There are three primary features packages for the Renegade Sport. A Sport Appearance package adds alloy wheels, roof rails and privacy glass. The Power & Air Group package adds heated, power-adjustable outside mirrors, cruise control and air conditioning. Finally, the Uconnect 7.0 Group includes dual-zone automatic climate control, satellite radio, a 7-inch touchscreen, and smartphone integration via Apple CarPlay and Android Auto.

The Latitude comes standard with those three packages, plus foglights, automatic headlights, body-colored door handles and mirrors, ambient LED lighting, a leather-wrapped steering wheel and an additional USB port. The Altitude package adds black exterior styling elements, 18-inch wheels, upgraded cloth upholstery and vinyl door trim.

Optional for both models is a 2.4-liter four-cylinder (180 hp, 175 lb-ft) paired to a nine-speed automatic transmission.

The 2.4-liter engine comes standard on the Limited. The Limited also adds dual exhaust tips, automatic wipers, a windshield wiper de-icer, silver roof rails, keyless ignition and entry (with remote engine start), vinyl door trim, an upgraded driver information display, an auto-dimming rearview mirror, remote engine start, a 115-volt household-style power outlet, leather upholstery, an eight-way power-adjustable driver seat (with four-way power lumbar), heated front seats, a heated steering wheel, a leather-wrapped shift knob, and a 40/20/40-split folding rear seat with a center pass-through.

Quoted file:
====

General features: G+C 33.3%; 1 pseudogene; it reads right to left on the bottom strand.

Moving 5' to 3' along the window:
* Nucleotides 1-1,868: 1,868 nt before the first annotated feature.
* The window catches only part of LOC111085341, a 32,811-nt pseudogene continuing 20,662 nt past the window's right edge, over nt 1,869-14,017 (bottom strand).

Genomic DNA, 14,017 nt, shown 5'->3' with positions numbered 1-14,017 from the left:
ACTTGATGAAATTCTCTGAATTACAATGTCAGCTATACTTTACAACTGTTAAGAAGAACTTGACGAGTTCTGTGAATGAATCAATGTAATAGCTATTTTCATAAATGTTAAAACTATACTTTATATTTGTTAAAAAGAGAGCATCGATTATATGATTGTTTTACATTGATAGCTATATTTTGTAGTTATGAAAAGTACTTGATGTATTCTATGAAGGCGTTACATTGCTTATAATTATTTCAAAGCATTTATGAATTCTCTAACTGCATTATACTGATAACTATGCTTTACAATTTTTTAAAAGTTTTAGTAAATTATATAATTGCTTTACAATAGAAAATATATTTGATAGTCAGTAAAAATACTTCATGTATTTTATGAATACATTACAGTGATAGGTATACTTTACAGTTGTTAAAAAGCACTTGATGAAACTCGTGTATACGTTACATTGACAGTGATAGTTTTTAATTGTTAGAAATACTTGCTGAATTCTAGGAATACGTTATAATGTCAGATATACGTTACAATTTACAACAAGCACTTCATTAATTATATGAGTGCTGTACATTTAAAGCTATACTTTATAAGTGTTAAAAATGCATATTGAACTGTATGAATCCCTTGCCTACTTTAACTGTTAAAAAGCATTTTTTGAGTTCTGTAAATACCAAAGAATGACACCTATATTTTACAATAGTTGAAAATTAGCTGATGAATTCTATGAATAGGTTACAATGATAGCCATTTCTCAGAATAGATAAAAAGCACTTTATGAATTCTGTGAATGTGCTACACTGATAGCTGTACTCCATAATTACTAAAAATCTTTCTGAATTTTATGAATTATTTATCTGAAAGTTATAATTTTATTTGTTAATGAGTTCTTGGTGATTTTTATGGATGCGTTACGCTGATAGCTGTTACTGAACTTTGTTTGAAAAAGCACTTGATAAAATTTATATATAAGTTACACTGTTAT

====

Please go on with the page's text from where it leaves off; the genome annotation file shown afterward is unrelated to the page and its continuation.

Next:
The off-road-themed Trailhawk builds off the Latitude's feature set, with the 2.4-liter engine, 17-inch wheels with all-terrain tires, four-wheel drive with low-range settings, hill descent control, a raised suspension, tow hooks, underbody skid plates, a full-size spare, unique exterior and interior accents, all-season floor mats and upgraded cloth upholstery. It also includes some of the Limited's upgrades, including automatic wipers, vinyl door trim, an upgraded driver information display, the 115-volt outlet and a leather-wrapped shift knob.

Many features on the upper trims are available on lower models in a variety of option packages. Other notable packages include the Safety & Security Group (Latitude and above; adds xenon headlights, automatic wipers, and blind-spot monitoring with rear cross-traffic alert), Advanced Technology Group (Latitude and Limited only; adds automatic high-beam control, rear parking sensors, lane departure warning and mitigation, and forward collision warning with automatic emergency braking) and Uconnect 8.4 NAV Group (Latitude and above; adds a navigation system, an 8.4-inch touchscreen, HD radio and the contents of the Uconnect 7.0 package).

Manually removable My Sky sunroofs can be ordered on all Renegades. Except on the Sport model, the front sunroof can also be power-operated. You can also get a nine-speaker Beats premium audio system on Renegades except the Sport model. A tow package is also available for Latitude models and above, providing you opt for four-wheel drive.

Trim tested

Each vehicle typically comes in multiple versions that are fundamentally similar. The ratings in this review are based on our full test of the 2015 Jeep Renegade Latitude (2.4L inline-4 | 9-speed automatic | 4WD).